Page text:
Frequency Based Analysis of Hearing Results of Cartilage Plate Myringoplasty
Mohamed Khamis Tolba Mahmoud Abdalla1, Mokhtar A Bassiony2, Mohamed T Aziz3 and Yasser G Shewel3
1Department of Otorhinolaryngology Head and Neck Surgery, Alexandria University, Egypt
2Professor of Otorhinolaryngology, Head and Neck Surgery, Alexandria University, Alexandria, Egypt
3Lecturer of Otorhinolaryngology, Head and Neck Surgery, Alexandria University, Alexandria, Egypt
Submission: March 06, 2017; Published: March 13, 2017
*Corresponding author: Mohamed Khamis Tolba Mahmoud Abdalla, Master of Otorhinolaryngology Head and Neck Surgery, Student of Master of Education, University Of South Wales (England), Assistant Consultant ENT National guard health affairs, KSA, Member of the Royal College of Surgeon of England , Imam Abdulrahman Al Faisal Hospital (IABFH), Dammam, Ministry of National Guard, Health Affairs, Kingdom of Saudi Arabia, Tel: 20100 4967645; Email: email@example.com;firstname.lastname@example.org;email@example.com
How to cite this article: Mohamed K T M A, Mokhtar A B, Mohamed T A, Yasser G S. Frequency Based Analysis of Hearing Results of Cartilage Plate Myringoplasty. Glob J Oto 2017; 5(2): 555656. DOI: 10.19080/GJO.2017.05.555656
Background: This study was conducted to determine the deferential impact of cartilage myringoplasty on hearing thresholds at different frequencies.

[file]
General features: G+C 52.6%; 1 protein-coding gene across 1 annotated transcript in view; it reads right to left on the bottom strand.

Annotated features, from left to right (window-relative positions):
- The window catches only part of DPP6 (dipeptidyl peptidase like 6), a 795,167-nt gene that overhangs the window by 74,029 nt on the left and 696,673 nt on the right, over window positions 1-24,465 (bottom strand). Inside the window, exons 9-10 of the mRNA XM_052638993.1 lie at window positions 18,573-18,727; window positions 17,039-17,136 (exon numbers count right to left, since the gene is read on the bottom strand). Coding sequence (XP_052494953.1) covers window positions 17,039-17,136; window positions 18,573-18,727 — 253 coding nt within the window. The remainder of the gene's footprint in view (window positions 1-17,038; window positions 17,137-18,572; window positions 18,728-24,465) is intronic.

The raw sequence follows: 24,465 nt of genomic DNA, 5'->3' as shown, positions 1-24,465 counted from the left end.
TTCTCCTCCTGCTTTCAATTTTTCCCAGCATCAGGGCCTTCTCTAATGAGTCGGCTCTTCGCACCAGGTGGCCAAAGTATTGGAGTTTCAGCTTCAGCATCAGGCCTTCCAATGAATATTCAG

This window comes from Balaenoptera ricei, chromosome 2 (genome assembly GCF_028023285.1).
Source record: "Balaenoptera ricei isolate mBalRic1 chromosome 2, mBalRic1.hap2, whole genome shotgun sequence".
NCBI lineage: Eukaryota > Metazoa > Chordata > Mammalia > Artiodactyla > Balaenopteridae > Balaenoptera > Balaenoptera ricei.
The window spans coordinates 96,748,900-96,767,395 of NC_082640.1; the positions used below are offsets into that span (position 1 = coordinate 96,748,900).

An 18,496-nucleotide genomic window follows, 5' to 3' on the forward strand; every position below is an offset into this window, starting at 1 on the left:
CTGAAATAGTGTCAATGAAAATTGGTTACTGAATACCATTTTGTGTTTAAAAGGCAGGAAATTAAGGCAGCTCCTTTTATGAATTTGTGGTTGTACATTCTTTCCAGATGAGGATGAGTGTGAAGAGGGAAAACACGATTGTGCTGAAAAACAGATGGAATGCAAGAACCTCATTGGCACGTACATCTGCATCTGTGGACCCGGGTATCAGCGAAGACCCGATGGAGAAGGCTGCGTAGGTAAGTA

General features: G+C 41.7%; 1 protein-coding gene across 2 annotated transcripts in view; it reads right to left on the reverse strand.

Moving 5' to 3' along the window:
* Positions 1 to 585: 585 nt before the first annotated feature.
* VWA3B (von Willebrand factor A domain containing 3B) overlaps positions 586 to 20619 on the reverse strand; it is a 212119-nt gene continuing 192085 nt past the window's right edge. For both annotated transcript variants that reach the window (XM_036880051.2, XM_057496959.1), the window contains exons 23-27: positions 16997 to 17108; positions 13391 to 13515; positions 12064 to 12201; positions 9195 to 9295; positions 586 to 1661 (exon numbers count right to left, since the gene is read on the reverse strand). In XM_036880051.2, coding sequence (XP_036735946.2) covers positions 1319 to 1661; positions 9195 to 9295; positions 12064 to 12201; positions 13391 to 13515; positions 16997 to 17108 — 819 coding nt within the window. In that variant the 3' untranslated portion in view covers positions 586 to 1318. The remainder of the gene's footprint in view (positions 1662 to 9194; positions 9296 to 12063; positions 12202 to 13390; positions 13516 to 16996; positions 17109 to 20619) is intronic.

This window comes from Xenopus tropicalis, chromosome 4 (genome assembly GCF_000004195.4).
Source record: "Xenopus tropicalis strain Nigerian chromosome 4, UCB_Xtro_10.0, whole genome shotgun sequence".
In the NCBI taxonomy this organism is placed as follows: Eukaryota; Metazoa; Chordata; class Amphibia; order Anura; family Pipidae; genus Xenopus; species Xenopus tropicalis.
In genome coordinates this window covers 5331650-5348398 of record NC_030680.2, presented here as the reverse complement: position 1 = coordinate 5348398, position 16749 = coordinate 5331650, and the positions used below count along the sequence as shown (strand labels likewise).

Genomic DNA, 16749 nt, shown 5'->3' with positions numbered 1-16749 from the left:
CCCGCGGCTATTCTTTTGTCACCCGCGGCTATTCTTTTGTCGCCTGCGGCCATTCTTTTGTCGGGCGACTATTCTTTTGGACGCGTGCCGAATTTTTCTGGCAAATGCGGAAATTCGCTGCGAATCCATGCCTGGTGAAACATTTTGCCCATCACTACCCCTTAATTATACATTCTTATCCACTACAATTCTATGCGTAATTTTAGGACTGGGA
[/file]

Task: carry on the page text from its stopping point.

Methods: 100 patients with nearly equal variants namely, age, sex, the site and size of the perforation, and air bone gap. All cases were operated for cartilage plate myringoplasty via pot auricular and Pure Tone Audiometry as regarding 500Hz, 1000Hz, 2000Hz, and 4000Hz was done three months after successful surgery.
Results: statistical analysis of hearing results and comparing them to the pre-operative counter parts then measurement of gap closure at different frequencies revealed that, myringoplasty is very effective to close gap at (4000Hz with mean closure of 17.0 ± 7.2) followed by low frequencies (1000Hz, 500Hz with mean closure of 11.3 ± 3.8 and 10.6 ± 6.4 respectively), then the intermediate frequency (2000 Hz with mean closure of 8.1 ± 3.4).
Conclusion: Cartilage myringoplasty reveals that middle ear mechanics are affected by weight and stiffness via the differential impact seen by this thick and stiff graft. In addition cartilage is the best to close the air bone gap at high frequencies (4000 Hz) and least effective if the gap is at the intermediate frequency (2000 Hz).
Keywords: Cartilage myringoplasty; High frequencies; Air conduction hearing thresholds; Pure tone audiometry; Deferential effect
There are several reasons for tympanic membrane perforation, it may occur due to trauma (barotraumas, temporal bone fracture), infections (Acute otitis media, chronic otitis media, TB) and iatrogenic (ventilation tubes) . Such perforation can be closed by various methods, using different graft materials such as skin, perichondrium, vein, temporalis fascia, dura and cartilage [2,3]. However many studies have compared overall hearing results of these procedures of myringoplasty; there is scarcity in researches that precisely analyze the impact of every method and graft on the different frequencies of hearing thresholds.